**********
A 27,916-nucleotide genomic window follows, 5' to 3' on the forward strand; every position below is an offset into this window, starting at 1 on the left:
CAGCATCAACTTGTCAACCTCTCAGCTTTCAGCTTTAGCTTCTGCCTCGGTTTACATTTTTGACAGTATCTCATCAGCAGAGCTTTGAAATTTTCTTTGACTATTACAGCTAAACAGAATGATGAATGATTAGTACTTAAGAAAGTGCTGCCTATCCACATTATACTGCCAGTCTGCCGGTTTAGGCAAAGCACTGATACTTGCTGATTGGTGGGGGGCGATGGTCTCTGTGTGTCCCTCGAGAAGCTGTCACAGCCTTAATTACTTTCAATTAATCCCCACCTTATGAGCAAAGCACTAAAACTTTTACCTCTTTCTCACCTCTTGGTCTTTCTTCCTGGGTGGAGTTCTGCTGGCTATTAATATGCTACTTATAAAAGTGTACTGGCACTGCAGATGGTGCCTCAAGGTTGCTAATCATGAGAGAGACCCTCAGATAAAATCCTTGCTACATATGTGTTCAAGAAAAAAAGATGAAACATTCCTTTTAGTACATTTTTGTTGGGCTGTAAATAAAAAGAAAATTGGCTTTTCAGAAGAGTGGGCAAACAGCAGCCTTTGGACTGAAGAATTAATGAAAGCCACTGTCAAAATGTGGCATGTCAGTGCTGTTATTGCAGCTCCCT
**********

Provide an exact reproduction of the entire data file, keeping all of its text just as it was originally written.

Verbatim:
A 27,916-nucleotide genomic window follows, 5' to 3' on the forward strand; every position below is an offset into this window, starting at 1 on the left:
CAGCATCAACTTGTCAACCTCTCAGCTTTCAGCTTTAGCTTCTGCCTCGGTTTACATTTTTGACAGTATCTCATCAGCAGAGCTTTGAAATTTTCTTTGACTATTACAGCTAAACAGAATGATGAATGATTAGTACTTAAGAAAGTGCTGCCTATCCACATTATACTGCCAGTCTGCCGGTTTAGGCAAAGCACTGATACTTGCTGATTGGTGGGGGGCGATGGTCTCTGTGTGTCCCTCGAGAAGCTGTCACAGCCTTAATTACTTTCAATTAATCCCCACCTTATGAGCAAAGCACTAAAACTTTTACCTCTTTCTCACCTCTTGGTCTTTCTTCCTGGGTGGAGTTCTGCTGGCTATTAATATGCTACTTATAAAAGTGTACTGGCACTGCAGATGGTGCCTCAAGGTTGCTAATCATGAGAGAGACCCTCAGATAAAATCCTTGCTACATATGTGTTCAAGAAAAAAAGATGAAACATTCCTTTTAGTACATTTTTGTTGGGCTGTAAATAAAAAGAAAATTGGCTTTTCAGAAGAGTGGGCAAACAGCAGCCTTTGGACTGAAGAATTAATGAAAGCCACTGTCAAAATGTGGCATGTCAGTGCTGTTATTGCAGCTCCCT